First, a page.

Take steps now to avoid employee burnout.
Offering extra support and setting working hour boundaries are two ways to help prevent burnout among your employees. — Getty Images/PeopleImages

As more employees find themselves working from home, the line between work and free time is increasingly blurred. When work takes place in the same location as personal life, it can be hard to separate the two. Workers feel pressure to be “always on” and respond to emails no matter what the time of day. “Those who struggle with balancing home and work are 4.4x more likely to exhibit signs of burnout,” reported Forbes.

Here’s how to spot the signs of an employee approaching burnout and make sure to address the problem head-on.

Create a boundaries agreement

A boundaries agreement clarifies your expectations with your team around availability, working hours, and response times. It’s a great way to help your team separate work life from home life. It will also help your team collaborate and communicate more efficiently. Likewise, it provides a framework for your employees to share with their partner, roommate, or family members; the boundaries agreement will help easy any guilt around trying to juggle caregiving, homeschooling and other responsibilities with work.

[Read more: How to Survive Working from Home — While the Kids Are Home, Too]

Offer extra support

Typically, burnout results from employees managing too much work. COVID-19, however, has changed that dynamic slightly.

“In a stunning role reversal, ‘work’ is now an escape from the stresses and pressures of ‘home.’ And right now, ‘home’ encompasses the fallout people are dealing with in their personal lives: financial stress, family conflict, and anxiety about physical health,” reported Fast Company.

It may be that employee burnout is happening without your company having anything to do with it. Check in with your employees more regularly to find out what’s going on at home. Ask open-ended questions to find out how your team is faring personally and professionally. Consider offering a resource like teletherapy or meditation sessions to give some extra support to employees who may have more on their plate than you realize.

[Read more: Expert Advice on How to Support Your Employees During a Crisis]

Just because someone is working from home doesn’t mean they don’t need a vacation.

Help your team prioritize

“This is not the time for busy work. Workers should be devoting their energy to top-priority issues,” wrote Harvard Business Review.

Younger employees, especially millennials, may feel compelled to seem busy for fear of coming across as disconnected or distracted while working from home. HBR notes that this compulsion can lead your team to work on tasks that are more immediate, rather than things that are important. It can also prevent workers from signing off at the end of the day. These behaviors inevitably lead to burnout, lost productivity and demoralization.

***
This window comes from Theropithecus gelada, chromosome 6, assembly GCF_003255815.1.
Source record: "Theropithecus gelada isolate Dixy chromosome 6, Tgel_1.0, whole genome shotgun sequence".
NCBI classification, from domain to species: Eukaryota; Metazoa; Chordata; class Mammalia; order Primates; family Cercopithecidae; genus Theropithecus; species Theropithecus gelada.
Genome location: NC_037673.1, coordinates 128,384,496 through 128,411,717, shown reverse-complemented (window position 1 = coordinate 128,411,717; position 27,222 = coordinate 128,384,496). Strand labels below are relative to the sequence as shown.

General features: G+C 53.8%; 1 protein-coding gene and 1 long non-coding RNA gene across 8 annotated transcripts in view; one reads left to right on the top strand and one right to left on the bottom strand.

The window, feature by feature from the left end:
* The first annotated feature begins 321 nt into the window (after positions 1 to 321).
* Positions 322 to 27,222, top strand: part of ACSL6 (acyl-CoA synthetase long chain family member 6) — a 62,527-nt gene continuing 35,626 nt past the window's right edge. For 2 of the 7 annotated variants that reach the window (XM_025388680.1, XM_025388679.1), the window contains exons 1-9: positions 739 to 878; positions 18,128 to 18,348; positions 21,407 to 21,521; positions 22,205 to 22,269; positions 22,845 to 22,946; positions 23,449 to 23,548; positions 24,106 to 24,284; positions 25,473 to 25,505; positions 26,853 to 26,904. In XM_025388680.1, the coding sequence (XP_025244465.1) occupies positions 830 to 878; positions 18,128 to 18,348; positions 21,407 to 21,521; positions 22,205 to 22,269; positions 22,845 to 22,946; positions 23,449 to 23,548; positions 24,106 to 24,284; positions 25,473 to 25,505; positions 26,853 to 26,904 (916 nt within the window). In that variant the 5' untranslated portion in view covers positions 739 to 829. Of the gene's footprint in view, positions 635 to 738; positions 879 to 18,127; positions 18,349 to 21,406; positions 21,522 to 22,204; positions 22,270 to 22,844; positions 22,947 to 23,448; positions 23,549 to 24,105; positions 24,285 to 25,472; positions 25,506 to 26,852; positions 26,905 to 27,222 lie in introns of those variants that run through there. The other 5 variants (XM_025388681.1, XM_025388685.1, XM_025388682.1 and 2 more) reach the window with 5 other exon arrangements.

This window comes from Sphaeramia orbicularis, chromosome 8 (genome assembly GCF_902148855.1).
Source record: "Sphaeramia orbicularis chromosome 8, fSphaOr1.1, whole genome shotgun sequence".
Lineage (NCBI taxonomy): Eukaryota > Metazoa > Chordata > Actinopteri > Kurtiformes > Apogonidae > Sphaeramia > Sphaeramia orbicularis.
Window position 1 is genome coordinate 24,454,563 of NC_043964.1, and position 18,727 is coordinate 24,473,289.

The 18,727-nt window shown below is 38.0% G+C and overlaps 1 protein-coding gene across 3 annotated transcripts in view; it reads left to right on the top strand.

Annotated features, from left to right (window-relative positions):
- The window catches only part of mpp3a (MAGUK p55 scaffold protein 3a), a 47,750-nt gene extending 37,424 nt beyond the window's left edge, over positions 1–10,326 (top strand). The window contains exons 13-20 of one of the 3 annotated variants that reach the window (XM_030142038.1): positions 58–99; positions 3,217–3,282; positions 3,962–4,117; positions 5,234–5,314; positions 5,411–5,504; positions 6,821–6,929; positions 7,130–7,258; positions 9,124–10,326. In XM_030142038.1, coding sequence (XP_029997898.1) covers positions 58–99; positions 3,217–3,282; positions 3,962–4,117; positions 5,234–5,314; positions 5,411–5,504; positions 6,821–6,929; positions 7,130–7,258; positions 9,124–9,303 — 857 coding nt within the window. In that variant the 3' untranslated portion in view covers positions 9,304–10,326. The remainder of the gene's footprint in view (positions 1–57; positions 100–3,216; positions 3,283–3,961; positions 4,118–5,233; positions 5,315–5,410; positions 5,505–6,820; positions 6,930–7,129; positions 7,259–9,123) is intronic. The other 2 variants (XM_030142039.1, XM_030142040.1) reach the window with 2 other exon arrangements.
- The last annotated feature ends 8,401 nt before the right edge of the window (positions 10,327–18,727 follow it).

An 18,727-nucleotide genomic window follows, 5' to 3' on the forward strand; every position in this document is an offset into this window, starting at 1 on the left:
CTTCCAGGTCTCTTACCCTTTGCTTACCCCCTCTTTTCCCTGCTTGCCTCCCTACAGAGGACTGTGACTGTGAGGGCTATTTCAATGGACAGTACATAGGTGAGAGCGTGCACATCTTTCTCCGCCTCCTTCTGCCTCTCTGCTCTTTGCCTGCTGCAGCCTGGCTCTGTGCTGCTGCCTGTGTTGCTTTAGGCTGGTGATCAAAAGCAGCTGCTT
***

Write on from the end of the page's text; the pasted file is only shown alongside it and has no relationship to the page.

Try to add transparency to your work management during this time and encourage employees to prioritize only the most important work. Be clear about why you’re asking a team member to do something: How will it contribute to business results? Honor your boundaries agreement by setting deadlines that incentivize only the most valuable deliverables, and encouraging the team to sign off when those are done.

Work against loneliness

Loneliness and isolation can also lead to burnout. And, according to one study, 21% of employees believe that loneliness is the number one challenge of working remotely. For those who live alone, loneliness at work gets compounded by social distancing and other COVID-19 prevention measures. It’s no longer easy to set up camp in a cafe to work for the day. Even employees surrounded by family can feel lonely from time to time.

Bring your team together for some kind of social activity each week. Share wins, give positive feedback, and let the team connect over a virtual happy hour or lunchtime. As things start to re-open, see if the team is comfortable going on a socially distant hike or volunteer activity. Check to see if people need to take vacation days.

Offer time off

Just because someone is working from home doesn’t mean they don’t need a vacation. If an employee on your team is really struggling, it may be better not to fight through. Instead, take time off to completely unplug. Enforce this time away by asking other employees not to bother that person and reroute requests to other members of the team. Preventing burnout with time off in the short term can lead to better employee retention in the long term.

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Published June 22, 2020